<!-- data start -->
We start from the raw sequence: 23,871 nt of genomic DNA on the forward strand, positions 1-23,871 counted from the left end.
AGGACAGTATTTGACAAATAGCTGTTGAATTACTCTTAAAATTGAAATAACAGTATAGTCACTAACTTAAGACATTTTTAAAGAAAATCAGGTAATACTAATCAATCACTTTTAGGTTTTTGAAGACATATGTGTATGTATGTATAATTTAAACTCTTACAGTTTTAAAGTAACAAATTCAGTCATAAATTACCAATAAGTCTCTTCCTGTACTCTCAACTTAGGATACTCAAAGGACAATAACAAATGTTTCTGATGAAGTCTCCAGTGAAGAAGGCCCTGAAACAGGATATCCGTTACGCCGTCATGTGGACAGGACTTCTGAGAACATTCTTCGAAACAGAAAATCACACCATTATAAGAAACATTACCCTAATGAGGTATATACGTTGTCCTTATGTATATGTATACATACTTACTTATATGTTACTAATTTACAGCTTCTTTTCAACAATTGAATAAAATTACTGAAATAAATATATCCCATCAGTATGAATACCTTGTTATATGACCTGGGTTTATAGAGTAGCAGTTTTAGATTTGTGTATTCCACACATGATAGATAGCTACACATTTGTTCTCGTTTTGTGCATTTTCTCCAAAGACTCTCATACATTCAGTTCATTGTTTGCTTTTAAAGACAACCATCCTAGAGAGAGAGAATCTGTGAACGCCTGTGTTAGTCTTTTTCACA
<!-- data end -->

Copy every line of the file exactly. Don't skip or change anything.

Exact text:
We start from the raw sequence: 23,871 nt of genomic DNA on the forward strand, positions 1-23,871 counted from the left end.
AGGACAGTATTTGACAAATAGCTGTTGAATTACTCTTAAAATTGAAATAACAGTATAGTCACTAACTTAAGACATTTTTAAAGAAAATCAGGTAATACTAATCAATCACTTTTAGGTTTTTGAAGACATATGTGTATGTATGTATAATTTAAACTCTTACAGTTTTAAAGTAACAAATTCAGTCATAAATTACCAATAAGTCTCTTCCTGTACTCTCAACTTAGGATACTCAAAGGACAATAACAAATGTTTCTGATGAAGTCTCCAGTGAAGAAGGCCCTGAAACAGGATATCCGTTACGCCGTCATGTGGACAGGACTTCTGAGAACATTCTTCGAAACAGAAAATCACACCATTATAAGAAACATTACCCTAATGAGGTATATACGTTGTCCTTATGTATATGTATACATACTTACTTATATGTTACTAATTTACAGCTTCTTTTCAACAATTGAATAAAATTACTGAAATAAATATATCCCATCAGTATGAATACCTTGTTATATGACCTGGGTTTATAGAGTAGCAGTTTTAGATTTGTGTATTCCACACATGATAGATAGCTACACATTTGTTCTCGTTTTGTGCATTTTCTCCAAAGACTCTCATACATTCAGTTCATTGTTTGCTTTTAAAGACAACCATCCTAGAGAGAGAGAATCTGTGAACGCCTGTGTTAGTCTTTTTCACA